Pirates Action by John Masefield

In engaging an enemy's ship at sea the custom wasto display the colours from the poop, and to hangstreamers or pennons from the yardarms.[30] The spritsailwould then be furled, and the spritsail-yard broughtalongship. The lower yards were slung with chain,and the important ropes, sheets and braces,[31] etc., weredoubled. The bulkheads and wooden cabin walls wereknocked away, or fortified with hammocks or bedding,to minimise the risk of splinters. The guns were castloose and loaded. The powder or cartridge was broughtup in "budge barrels," covered with leather, from themagazine, and stowed well away from the guns, eitherin amidships, or on that side of the ship not directlyengaged. Tubs of water were placed between the gunswith blankets soaking in them for the smothering ofany fire that might be caused. Other tubs were filledwith "vinegar water or what we have" for the spongingof the guns. The hatches leading to the hold were takenup, so that no man should desert his post during theengagement. The light sails were furled, and in somecases sent down on deck. The magazines were opened,and hung about with wet blankets to prevent sparksfrom entering. Shot was sent to the shot-lockers ondeck. Sand was sprinkled on the planking to give agreater firmness to the foothold of the men at the guns.The gunner and his mates went round the batteries tomake sure that all was ready. The caps, or leaden plates,[335]were taken from the touch-holes, and the priming powderwas poured down upon the cartridge within the gun.The carpenter made ready sheets of lead, and plugs ofoakum, for the stopping of shot-holes.[32] The cook-roomfire was extinguished. The sails were splashed with asolution of alum. The people went to eat and drink attheir quarters. Extra tiller ropes, of raw hide, were roveabaft. The trumpeters put on their[33] tabards, "of theAdmiral's colours," and blew points of war as they sailedinto action. A writer of the early seventeenth century[34]has left the following spirited account of a sea-fight:—
"A sail, how bears she or stands shee, to winde-wardor lee-ward? set him by the Compasse; he stands rightahead, or on the weather-Bowe, or lee-Bowe, let fly yourcolours if you have a consort, else not. Out with all yoursails, a steady man to the helme, sit close to keep hersteady, give him chase or fetch him up; he holds hisown, no, we gather on him. Captain, out goes his flagand pendants, also his waste-clothes and top-armings,which is a long red cloth about three quarters of a yardbroad, edged on each side with Calico, or white linnencloth, that goeth round about the ship on the outsidesof all her upper works fore and aft, and before thecubbridge-heads, also about the fore and maine tops, aswell for the countenance and grace of the ship, as tocover the men for being seen, he furies and slinges hismaine yarde, in goes his spret-saile. Thus they use tostrip themselves into their short sailes, or fighting sailes,which is only the fore sail, the main and fore topsails,because the rest shouldnot befired nor spoiled; besidesthey would be troublesome to handle, hinder our fightsand the using our armes; he makes ready his closefights fore and aft.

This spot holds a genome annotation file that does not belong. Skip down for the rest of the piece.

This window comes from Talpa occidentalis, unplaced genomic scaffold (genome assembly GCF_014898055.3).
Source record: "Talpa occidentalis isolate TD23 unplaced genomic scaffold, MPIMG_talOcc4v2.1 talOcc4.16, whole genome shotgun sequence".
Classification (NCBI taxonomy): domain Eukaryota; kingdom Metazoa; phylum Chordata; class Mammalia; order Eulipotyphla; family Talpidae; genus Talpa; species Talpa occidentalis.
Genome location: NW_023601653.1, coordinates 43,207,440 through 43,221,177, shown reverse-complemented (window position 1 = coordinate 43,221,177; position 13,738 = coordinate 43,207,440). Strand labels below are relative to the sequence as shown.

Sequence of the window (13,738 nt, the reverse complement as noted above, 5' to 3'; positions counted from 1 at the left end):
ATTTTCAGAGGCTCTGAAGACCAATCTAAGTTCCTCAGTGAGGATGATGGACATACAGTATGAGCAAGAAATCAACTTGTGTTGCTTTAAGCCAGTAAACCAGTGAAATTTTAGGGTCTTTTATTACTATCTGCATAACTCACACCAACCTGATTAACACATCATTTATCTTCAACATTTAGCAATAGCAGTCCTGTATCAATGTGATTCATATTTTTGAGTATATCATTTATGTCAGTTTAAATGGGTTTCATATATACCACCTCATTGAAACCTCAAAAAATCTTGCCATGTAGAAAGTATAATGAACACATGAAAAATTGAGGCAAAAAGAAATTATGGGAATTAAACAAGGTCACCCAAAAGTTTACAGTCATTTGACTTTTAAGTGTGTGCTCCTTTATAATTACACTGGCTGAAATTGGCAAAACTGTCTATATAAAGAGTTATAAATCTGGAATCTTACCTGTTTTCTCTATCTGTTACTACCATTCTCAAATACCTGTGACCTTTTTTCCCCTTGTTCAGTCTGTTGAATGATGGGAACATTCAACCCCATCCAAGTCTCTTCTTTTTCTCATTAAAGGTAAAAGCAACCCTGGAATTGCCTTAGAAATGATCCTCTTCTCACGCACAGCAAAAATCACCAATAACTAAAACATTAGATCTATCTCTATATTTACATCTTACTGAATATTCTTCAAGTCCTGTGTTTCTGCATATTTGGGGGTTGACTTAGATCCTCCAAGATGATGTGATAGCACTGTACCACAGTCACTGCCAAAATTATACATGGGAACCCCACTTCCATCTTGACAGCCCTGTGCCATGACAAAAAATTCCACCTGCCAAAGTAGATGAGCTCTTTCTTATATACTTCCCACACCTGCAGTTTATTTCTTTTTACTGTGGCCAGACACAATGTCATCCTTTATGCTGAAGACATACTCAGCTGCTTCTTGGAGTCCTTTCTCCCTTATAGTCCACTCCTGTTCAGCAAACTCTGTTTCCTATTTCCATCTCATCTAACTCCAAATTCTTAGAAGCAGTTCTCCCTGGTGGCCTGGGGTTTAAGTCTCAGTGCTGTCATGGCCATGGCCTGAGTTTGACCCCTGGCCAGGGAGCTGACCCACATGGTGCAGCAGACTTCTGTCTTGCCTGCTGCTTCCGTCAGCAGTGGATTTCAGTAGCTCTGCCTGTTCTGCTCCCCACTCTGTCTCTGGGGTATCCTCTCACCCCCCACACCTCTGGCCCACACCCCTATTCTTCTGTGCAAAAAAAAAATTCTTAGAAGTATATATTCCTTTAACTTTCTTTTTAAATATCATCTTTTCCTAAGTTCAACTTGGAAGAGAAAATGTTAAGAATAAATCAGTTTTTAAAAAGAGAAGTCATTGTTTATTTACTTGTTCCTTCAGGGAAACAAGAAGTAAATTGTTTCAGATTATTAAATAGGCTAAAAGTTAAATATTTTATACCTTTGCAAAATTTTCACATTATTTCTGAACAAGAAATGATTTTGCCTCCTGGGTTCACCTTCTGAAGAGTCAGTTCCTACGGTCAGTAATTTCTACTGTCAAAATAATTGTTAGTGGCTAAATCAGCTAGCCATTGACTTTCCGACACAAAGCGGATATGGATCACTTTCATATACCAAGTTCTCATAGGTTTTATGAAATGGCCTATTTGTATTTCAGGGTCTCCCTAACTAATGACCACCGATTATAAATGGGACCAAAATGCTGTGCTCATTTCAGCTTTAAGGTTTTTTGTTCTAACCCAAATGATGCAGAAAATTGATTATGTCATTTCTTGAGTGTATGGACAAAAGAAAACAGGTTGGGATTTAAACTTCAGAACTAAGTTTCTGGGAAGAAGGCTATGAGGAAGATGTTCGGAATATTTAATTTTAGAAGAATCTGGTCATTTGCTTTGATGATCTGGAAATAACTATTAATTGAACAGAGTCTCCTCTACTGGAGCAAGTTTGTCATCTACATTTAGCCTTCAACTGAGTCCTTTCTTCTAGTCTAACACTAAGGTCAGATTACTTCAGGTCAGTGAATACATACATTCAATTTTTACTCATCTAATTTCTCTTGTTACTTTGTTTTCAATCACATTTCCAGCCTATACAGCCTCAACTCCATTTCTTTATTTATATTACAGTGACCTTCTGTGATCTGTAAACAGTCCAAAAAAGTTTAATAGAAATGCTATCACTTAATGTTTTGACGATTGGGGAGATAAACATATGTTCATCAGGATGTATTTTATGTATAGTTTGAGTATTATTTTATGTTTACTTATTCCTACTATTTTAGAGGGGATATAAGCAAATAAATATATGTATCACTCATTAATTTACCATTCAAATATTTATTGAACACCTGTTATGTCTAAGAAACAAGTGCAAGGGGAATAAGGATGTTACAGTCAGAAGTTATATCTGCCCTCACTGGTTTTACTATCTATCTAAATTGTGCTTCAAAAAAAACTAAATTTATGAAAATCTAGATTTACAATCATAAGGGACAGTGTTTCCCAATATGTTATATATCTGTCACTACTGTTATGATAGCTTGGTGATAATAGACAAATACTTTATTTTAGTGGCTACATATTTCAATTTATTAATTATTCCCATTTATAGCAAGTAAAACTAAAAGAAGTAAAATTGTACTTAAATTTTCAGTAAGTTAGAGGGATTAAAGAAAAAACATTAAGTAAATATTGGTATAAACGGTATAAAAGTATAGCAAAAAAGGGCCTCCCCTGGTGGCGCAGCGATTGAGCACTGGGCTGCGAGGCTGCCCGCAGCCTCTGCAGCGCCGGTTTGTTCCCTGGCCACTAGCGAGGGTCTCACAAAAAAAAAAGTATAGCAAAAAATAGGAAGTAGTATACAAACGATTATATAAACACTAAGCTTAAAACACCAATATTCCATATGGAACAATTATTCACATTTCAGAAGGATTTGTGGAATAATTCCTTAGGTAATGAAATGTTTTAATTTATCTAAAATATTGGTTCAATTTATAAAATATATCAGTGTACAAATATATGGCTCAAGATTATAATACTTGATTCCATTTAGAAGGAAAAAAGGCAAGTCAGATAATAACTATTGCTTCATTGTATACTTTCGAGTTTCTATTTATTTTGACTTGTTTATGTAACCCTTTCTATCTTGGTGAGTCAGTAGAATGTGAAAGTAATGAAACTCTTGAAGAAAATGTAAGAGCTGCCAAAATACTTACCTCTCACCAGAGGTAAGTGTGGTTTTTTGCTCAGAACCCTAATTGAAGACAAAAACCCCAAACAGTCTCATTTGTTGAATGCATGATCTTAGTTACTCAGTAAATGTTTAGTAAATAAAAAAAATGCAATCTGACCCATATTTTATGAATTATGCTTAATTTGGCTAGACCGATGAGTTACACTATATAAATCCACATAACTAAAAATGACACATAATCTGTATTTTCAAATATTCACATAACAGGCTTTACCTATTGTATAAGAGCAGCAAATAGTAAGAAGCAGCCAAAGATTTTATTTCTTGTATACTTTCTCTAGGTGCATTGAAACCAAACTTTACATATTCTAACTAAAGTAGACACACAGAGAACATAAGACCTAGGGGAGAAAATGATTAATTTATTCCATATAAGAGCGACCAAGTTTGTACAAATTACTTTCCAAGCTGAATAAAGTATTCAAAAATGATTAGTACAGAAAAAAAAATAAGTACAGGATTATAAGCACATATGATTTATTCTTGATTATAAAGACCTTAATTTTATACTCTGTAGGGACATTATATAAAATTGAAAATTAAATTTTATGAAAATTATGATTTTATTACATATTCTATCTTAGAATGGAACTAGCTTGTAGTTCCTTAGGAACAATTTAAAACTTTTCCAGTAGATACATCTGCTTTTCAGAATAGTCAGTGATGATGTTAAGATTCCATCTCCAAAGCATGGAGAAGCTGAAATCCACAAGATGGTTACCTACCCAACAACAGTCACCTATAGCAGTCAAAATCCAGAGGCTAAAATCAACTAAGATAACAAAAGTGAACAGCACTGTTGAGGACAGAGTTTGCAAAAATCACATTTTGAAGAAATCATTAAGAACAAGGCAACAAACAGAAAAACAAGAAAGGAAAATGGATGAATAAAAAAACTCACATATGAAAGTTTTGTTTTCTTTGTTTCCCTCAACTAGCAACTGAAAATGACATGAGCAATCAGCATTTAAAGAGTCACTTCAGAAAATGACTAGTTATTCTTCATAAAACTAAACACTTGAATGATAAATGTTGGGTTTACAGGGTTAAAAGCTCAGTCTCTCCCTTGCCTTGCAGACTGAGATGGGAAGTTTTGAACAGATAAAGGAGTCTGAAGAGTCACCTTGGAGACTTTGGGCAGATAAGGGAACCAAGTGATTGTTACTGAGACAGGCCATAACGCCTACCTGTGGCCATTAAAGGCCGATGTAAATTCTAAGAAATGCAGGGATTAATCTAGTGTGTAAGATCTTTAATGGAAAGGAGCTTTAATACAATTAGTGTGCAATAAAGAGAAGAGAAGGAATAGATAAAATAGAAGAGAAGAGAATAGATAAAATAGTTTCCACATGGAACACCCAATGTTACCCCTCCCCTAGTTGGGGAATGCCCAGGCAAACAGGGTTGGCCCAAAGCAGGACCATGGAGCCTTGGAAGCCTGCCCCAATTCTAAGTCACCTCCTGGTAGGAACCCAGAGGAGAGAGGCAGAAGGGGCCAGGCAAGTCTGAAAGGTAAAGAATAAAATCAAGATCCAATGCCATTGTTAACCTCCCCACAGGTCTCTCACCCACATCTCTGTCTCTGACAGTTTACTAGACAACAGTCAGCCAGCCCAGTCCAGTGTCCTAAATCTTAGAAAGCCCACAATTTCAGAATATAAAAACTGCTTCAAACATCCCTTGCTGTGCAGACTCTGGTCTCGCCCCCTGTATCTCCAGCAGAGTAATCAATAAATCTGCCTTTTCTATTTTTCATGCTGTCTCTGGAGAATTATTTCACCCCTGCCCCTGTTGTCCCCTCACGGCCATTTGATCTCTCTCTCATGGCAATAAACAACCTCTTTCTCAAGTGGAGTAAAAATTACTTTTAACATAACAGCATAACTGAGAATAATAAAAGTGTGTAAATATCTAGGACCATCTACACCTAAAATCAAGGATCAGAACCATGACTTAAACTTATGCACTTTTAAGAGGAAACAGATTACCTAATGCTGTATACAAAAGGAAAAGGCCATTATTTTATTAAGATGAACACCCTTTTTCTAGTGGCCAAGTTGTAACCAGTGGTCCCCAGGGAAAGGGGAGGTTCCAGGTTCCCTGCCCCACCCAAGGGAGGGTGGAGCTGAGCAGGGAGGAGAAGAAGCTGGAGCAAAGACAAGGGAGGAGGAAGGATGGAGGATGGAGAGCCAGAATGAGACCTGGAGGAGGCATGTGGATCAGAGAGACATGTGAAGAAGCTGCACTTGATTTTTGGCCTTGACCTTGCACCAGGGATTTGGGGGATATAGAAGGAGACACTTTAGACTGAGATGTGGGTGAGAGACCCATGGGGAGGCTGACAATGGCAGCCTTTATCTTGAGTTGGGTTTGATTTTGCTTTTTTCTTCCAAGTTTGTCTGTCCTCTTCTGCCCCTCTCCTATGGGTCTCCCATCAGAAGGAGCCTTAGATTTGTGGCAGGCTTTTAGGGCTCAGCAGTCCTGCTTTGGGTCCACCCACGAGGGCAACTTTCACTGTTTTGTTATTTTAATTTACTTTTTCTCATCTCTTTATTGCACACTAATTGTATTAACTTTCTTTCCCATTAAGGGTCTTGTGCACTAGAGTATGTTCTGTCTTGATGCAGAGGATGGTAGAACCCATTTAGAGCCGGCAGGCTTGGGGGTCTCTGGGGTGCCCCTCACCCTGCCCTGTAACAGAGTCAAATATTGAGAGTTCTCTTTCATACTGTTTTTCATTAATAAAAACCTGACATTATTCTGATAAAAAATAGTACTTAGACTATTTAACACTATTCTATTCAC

"Master, how stands the chase? Right on head I say;[336]Well we shall reatch him by and by; what's all ready?Yea, yea, every man to his charge, dowse your topsaile tosalute him for the Sea, hale him with a noise of trumpets;Whence is your ship? Of Spaine; Whence is yours? OfEngland. Are you a Merchant, or a Man of War? Weare of the Sea. He waves us to Lee-ward with his drawneSword, cals amaine for the King of Spaine and springshis loufe. Give him a chase piece with your broadside,and run a good berth ahead of him; Done, done. Wehave the winde of him, and he tackes about, tacke youaboute also and keep your loufe [keep close to the wind]be yare at the helme, edge in with him, give him a volleyof small shot, also your prow and broadside as before, andkeep your loufe; He payes us shot for shot; Well, weshall requite him; What, are you ready again? Yea, yea.Try him once more, as before; Done, Done; Keep yourloufe and charge your ordnance again; Is all ready?Yea, yea, edge in with him again, begin with your bowepieces, proceed with your broadside, and let her fall offwith the winde, to give her also your full chase, yourweather broadside, and bring her round that the sternmay also discharge, and your tackes close aboord again;Done, done, the wind veeres, the Sea goes too high toboord her, and we are shot thorow and thorow, andbetwene winde and water. Try the pump, bear up thehelme; Master let us breathe and refresh a little, andsling a man overboard [i.e. lower a man over the side] tostop the leakes; that is, to trusse him up aboute themiddle in a piece of canvas, and a rope to keep him fromsinking, and his armes at liberty, with a malet in the onehand, and a plug lapped in Okum, and well tarred in atarpawling clowt in the other, which he will quickly beatinto the hole or holes the bullets made; What cheeremates? is all well? All well, all well, all well. Thenmake ready to bear up with him again, and with all your[337]great and small shot charge him, and in the smoke boordhim thwart the hawse, on the bowe, midships, or ratherthan faile, on the quarter [where the high poop made itdifficult to climb on board] or make fast your graplings[iron hooks] if you can to his close fights and shear off [soas to tear them to pieces]. Captain, we are fowl on eachother, and the Ship is on fire, cut anything to get clearand smother the fire with wet clothes. In such a casethey will presently be such friends, as to helpe one theother all they can to get clear, lest they should both burntogether and sink; and if they be generous, the firequenched, drink kindely one to another; heave theircans overboord, and then begin again as before.